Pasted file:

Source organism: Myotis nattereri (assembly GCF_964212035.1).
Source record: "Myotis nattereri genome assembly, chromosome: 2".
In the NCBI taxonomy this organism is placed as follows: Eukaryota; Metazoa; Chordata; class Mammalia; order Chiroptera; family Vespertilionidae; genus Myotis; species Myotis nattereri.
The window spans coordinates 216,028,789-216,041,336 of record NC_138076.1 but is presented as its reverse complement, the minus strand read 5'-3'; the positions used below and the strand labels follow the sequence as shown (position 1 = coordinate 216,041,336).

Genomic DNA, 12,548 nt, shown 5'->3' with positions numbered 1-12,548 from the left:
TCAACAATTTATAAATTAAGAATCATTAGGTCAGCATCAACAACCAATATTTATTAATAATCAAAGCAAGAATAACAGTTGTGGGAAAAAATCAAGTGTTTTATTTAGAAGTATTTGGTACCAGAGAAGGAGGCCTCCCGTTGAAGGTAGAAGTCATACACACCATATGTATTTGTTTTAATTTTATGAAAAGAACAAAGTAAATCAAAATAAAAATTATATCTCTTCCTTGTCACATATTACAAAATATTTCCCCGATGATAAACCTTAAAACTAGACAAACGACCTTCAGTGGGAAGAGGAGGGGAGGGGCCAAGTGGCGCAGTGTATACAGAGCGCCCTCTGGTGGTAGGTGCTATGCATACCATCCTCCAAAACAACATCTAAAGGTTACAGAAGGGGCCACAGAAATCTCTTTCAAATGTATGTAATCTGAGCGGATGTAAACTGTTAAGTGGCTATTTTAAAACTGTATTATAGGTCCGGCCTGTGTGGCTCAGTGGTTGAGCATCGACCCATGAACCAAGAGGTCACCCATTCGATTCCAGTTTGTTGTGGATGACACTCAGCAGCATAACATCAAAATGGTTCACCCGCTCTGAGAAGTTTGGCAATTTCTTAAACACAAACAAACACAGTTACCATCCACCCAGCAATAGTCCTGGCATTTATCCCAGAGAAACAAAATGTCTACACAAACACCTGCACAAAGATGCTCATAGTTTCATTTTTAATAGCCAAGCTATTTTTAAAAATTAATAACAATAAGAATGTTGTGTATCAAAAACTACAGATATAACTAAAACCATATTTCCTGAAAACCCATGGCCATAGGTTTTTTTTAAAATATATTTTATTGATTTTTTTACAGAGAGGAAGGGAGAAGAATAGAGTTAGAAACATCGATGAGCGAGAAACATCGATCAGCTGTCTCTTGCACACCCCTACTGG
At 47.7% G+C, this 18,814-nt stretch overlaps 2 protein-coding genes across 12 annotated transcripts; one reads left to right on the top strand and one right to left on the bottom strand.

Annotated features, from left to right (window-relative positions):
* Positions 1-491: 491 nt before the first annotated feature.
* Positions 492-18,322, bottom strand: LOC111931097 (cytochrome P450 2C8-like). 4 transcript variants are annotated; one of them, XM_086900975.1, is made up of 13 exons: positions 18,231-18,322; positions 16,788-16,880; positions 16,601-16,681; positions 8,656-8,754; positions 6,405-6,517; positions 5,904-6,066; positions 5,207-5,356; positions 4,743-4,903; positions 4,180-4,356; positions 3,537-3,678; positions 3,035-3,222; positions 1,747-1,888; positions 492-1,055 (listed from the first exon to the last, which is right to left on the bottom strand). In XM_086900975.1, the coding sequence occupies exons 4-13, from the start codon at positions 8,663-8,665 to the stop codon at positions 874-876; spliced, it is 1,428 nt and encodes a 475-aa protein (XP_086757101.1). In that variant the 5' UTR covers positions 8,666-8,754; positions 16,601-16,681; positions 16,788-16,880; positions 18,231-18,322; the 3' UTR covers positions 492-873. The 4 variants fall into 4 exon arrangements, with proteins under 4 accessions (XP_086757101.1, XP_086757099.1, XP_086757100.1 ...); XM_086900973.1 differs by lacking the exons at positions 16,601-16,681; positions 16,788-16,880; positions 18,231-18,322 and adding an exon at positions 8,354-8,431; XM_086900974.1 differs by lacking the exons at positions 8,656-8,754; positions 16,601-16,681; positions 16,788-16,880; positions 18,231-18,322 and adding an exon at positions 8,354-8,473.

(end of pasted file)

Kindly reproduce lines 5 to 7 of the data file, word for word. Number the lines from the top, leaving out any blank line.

Genomic DNA, 12,548 nt, shown 5'->3' with positions numbered 1-12,548 from the left:
TCAACAATTTATAAATTAAGAATCATTAGGTCAGCATCAACAACCAATATTTATTAATAATCAAAGCAAGAATAACAGTTGTGGGAAAAAATCAAGTGTTTTATTTAGAAGTATTTGGTACCAGAGAAGGAGGCCTCCCGTTGAAGGTAGAAGTCATACACACCATATGTATTTGTTTTAATTTTATGAAAAGAACAAAGTAAATCAAAATAAAAATTATATCTCTTCCTTGTCACATATTACAAAATATTTCCCCGATGATAAACCTTAAAACTAGACAAACGACCTTCAGTGGGAAGAGGAGGGGAGGGGCCAAGTGGCGCAGTGTATACAGAGCGCCCTCTGGTGGTAGGTGCTATGCATACCATCCTCCAAAACAACATCTAAAGGTTACAGAAGGGGCCACAGAAATCTCTTTCAAATGTATGTAATCTGAGCGGATGTAAACTGTTAAGTGGCTATTTTAAAACTGTATTATAGGTCCGGCCTGTGTGGCTCAGTGGTTGAGCATCGACCCATGAACCAAGAGGTCACCCATTCGATTCCAGTTTGTTGTGGATGACACTCAGCAGCATAACATCAAAATGGTTCACCCGCTCTGAGAAGTTTGGCAATTTCTTAAACACAAACAAACACAGTTACCATCCACCCAGCAATAGTCCTGGCATTTATCCCAGAGAAACAAAATGTCTACACAAACACCTGCACAAAGATGCTCATAGTTTCATTTTTAATAGCCAAGCTATTTTTAAAAATTAATAACAATAAGAATGTTGTGTATCAAAAACTACAGATATAACTAAAACCATATTTCCTGAAAACCCATGGCCATAGGTTTTTTTTAAAATATATTTTATTGATTTTTTTACAGAGAGGAAGGGAGAAGAATAGAGTTAGAAACATCGATGAGCGAGAAACATCGATCAGCTGTCTCTTGCACACCCCTACTGG
At 47.7% G+C, this 18,814-nt stretch overlaps 2 protein-coding genes across 12 annotated transcripts; one reads left to right on the top strand and one right to left on the bottom strand.